Professor Robert Canton

Job: Professor in Community and Criminal Justice

Faculty: Health and Life Sciences

School/department: School of Applied Social Sciences

Address: De Montfort University, The Gateway, Leicester, LE1 9BH.

T: +44 (0)116 2078728

E: RCanton@dmu.ac.uk

W: www.dmu.ac.uk/hls

 

Personal profile

  • Probation
  • Prison
  • Punishment
  • Sentencing
  • Human Rights
  • Crime
  • Criminology.

Research group affiliations

Criminal Justice, Policy and Practice

Publications and outputs 

  • Theories of Punishment
    Theories of Punishment Canton, Robert
  • Why Punish?
    Why Punish? Canton, Robert Three ways of understanding the question ‘Why punish?’ are distinguished. Answers commonly invoke three purposes and justifications – that punishment is the way to reduce offending, that it rights the wrong, and that it vindicates the victim. All these accounts are challenged. There is particular attention to the concept of rehabilitation and an explication of what this analysis entails for the work of probation. It is concluded that there is a need to develop a broader philosophy of responding to wrongdoing with attention to the implementation of punishment and to the ‘end state’ where the wrongful act may be considered resolved. The article, based on the McWilliams Memorial lecture in June 2018, has a short response from Prof Nicola Padfield. The file attached to this record is the author's final peer reviewed version. The Publisher's final version can be found by following the DOI link.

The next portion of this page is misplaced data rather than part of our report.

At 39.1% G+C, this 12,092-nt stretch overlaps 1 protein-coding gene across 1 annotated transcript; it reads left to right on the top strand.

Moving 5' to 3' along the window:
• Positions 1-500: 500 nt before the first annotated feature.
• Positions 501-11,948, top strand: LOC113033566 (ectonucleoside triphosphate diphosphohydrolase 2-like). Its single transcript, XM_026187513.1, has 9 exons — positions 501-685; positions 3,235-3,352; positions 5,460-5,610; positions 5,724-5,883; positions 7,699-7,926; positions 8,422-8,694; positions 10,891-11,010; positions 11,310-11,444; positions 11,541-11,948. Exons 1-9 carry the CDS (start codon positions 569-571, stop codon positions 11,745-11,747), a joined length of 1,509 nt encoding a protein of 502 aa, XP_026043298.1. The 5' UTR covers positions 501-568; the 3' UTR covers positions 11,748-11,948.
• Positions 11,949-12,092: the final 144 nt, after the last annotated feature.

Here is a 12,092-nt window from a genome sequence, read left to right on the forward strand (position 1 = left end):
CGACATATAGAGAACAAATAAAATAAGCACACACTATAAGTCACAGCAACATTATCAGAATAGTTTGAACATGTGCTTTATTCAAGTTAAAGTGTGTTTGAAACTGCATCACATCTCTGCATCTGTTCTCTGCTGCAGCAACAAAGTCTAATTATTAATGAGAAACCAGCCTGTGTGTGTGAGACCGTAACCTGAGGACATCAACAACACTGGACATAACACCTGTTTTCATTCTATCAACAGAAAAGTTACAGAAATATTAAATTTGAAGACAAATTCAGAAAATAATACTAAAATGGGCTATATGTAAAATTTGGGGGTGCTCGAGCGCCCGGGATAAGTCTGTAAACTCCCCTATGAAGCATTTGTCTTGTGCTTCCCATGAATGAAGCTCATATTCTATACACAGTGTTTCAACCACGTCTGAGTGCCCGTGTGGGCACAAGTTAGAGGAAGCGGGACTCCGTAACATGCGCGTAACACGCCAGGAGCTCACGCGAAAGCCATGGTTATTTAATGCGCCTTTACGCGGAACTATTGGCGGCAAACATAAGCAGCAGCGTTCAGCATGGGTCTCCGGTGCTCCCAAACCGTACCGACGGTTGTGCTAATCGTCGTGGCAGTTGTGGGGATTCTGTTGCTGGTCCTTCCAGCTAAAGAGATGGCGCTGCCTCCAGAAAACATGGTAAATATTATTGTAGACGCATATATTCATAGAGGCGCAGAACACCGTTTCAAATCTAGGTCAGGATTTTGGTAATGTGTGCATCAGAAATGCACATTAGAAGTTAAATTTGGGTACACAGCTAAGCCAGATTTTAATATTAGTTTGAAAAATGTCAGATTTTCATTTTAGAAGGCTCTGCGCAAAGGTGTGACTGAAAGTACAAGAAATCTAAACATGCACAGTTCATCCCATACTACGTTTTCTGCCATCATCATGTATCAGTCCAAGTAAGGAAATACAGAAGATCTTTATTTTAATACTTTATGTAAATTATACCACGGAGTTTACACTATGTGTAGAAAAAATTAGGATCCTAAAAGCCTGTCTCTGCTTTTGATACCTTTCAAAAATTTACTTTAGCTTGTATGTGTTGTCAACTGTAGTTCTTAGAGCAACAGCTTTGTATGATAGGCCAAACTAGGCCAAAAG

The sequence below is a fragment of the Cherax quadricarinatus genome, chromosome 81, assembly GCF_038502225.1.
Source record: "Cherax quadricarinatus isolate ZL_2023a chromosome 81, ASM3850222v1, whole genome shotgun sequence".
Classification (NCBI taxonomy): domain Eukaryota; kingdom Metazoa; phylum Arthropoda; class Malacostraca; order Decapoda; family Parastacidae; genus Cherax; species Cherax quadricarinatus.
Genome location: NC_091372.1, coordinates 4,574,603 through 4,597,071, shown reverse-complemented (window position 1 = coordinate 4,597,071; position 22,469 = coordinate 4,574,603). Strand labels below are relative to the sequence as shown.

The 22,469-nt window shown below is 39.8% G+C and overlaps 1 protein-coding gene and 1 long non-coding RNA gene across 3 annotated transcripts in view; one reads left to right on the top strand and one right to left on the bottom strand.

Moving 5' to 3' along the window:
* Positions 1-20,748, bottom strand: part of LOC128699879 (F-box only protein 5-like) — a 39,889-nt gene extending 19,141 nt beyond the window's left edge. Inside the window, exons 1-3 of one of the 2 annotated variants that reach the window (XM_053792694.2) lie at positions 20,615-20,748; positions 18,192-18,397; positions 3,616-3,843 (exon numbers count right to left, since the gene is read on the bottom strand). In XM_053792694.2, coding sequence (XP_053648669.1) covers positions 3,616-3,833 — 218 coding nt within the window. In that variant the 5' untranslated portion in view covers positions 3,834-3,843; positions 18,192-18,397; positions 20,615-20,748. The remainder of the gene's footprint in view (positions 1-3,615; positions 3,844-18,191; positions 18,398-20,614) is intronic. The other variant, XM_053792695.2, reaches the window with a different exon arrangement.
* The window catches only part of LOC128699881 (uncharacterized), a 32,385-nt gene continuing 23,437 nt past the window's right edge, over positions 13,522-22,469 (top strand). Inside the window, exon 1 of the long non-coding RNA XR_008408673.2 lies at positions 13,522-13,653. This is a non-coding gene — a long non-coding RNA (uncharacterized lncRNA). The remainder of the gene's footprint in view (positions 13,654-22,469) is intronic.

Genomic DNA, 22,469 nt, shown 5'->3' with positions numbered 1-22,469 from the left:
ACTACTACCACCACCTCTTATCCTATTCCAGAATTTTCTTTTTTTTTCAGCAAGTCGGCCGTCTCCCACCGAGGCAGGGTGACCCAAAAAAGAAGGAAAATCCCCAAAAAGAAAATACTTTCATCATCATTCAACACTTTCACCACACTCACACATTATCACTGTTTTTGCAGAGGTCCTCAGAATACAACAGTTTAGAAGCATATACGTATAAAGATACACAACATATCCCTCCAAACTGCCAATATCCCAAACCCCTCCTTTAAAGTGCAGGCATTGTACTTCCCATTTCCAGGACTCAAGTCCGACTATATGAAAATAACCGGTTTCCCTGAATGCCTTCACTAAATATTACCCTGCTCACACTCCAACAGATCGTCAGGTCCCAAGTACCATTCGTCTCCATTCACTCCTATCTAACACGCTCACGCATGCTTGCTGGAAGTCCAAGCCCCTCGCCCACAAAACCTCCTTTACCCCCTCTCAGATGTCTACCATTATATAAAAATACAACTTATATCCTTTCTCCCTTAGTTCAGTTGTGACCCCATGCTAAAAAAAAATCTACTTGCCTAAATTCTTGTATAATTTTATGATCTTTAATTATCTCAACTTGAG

• Probation and the philosophy of punishment
    Probation and the philosophy of punishment Canton, Robert With the important exception of critiques of rehabilitation, philosophers of punishment do not often have probation as their focus. This (relative) neglect is mutual: when probation policy makers, scholars and practitioners reflect upon their own work, practices and values, the insights of the philosophy of punishment are rarely among their chosen resources. This paper attempts to make some connections and to point to some ways in a fuller engagement might shed a different light on some familiar questions in the philosophy of punishment and enrich thinking about the work of probation. The file attached to this record is the author's final peer reviewed version. The Publisher's final version can be found by following the DOI link.
  • Censure, Dialogue and Reconciliation
    Censure, Dialogue and Reconciliation Canton, Robert
  • Probation
    Probation Canton, Robert; Dominey, Jane
  • Why Punish? An Introduction to the Philosophy of Punishment
    Why Punish? An Introduction to the Philosophy of Punishment Canton, Robert (Book) A study of the origins, purposes and ethics of punishment
  • Social Justice, Human Rights and the Values of Probation
    Social Justice, Human Rights and the Values of Probation Canton, Robert
  • Why do people commit crimes?
    Why do people commit crimes? Canton, Robert
  • Probation and the Limits of Criminal Justice
    Probation and the Limits of Criminal Justice Canton, Robert This paper considers what criminal justice can be expected to achieve and draws attention to its limited capacity to reduce crime. The paper goes on to explore the implications of this account for the work of probation and what probation agencies need to consider when they try to explain their work to the public.
  • Troublesome Offenders, Undeserving Patients: The Precarious Rights of Mentally Disordered Offenders